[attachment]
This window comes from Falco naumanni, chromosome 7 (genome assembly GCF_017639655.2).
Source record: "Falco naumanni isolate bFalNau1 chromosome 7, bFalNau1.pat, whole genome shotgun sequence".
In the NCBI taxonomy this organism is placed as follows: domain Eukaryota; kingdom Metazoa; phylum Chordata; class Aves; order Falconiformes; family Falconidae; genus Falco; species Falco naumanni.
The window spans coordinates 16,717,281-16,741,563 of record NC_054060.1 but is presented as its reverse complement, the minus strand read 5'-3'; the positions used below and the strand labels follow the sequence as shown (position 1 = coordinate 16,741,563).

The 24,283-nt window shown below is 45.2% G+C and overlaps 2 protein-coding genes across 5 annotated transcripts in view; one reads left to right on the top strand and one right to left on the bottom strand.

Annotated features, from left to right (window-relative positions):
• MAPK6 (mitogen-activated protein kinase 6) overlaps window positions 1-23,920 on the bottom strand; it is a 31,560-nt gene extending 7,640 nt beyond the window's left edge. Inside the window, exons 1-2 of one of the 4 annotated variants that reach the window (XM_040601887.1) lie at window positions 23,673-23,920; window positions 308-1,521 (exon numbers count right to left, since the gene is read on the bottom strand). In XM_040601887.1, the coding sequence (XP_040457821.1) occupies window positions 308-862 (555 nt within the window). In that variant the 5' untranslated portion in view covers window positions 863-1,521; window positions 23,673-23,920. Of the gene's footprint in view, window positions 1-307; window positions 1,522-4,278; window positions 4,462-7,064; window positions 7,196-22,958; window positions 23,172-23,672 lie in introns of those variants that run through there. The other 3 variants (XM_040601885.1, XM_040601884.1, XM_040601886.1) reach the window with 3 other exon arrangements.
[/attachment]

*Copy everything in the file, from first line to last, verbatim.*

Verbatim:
This window comes from Falco naumanni, chromosome 7 (genome assembly GCF_017639655.2).
Source record: "Falco naumanni isolate bFalNau1 chromosome 7, bFalNau1.pat, whole genome shotgun sequence".
In the NCBI taxonomy this organism is placed as follows: domain Eukaryota; kingdom Metazoa; phylum Chordata; class Aves; order Falconiformes; family Falconidae; genus Falco; species Falco naumanni.
The window spans coordinates 16,717,281-16,741,563 of record NC_054060.1 but is presented as its reverse complement, the minus strand read 5'-3'; the positions used below and the strand labels follow the sequence as shown (position 1 = coordinate 16,741,563).

The 24,283-nt window shown below is 45.2% G+C and overlaps 2 protein-coding genes across 5 annotated transcripts in view; one reads left to right on the top strand and one right to left on the bottom strand.

Annotated features, from left to right (window-relative positions):
• MAPK6 (mitogen-activated protein kinase 6) overlaps window positions 1-23,920 on the bottom strand; it is a 31,560-nt gene extending 7,640 nt beyond the window's left edge. Inside the window, exons 1-2 of one of the 4 annotated variants that reach the window (XM_040601887.1) lie at window positions 23,673-23,920; window positions 308-1,521 (exon numbers count right to left, since the gene is read on the bottom strand). In XM_040601887.1, the coding sequence (XP_040457821.1) occupies window positions 308-862 (555 nt within the window). In that variant the 5' untranslated portion in view covers window positions 863-1,521; window positions 23,673-23,920. Of the gene's footprint in view, window positions 1-307; window positions 1,522-4,278; window positions 4,462-7,064; window positions 7,196-22,958; window positions 23,172-23,672 lie in introns of those variants that run through there. The other 3 variants (XM_040601885.1, XM_040601884.1, XM_040601886.1) reach the window with 3 other exon arrangements.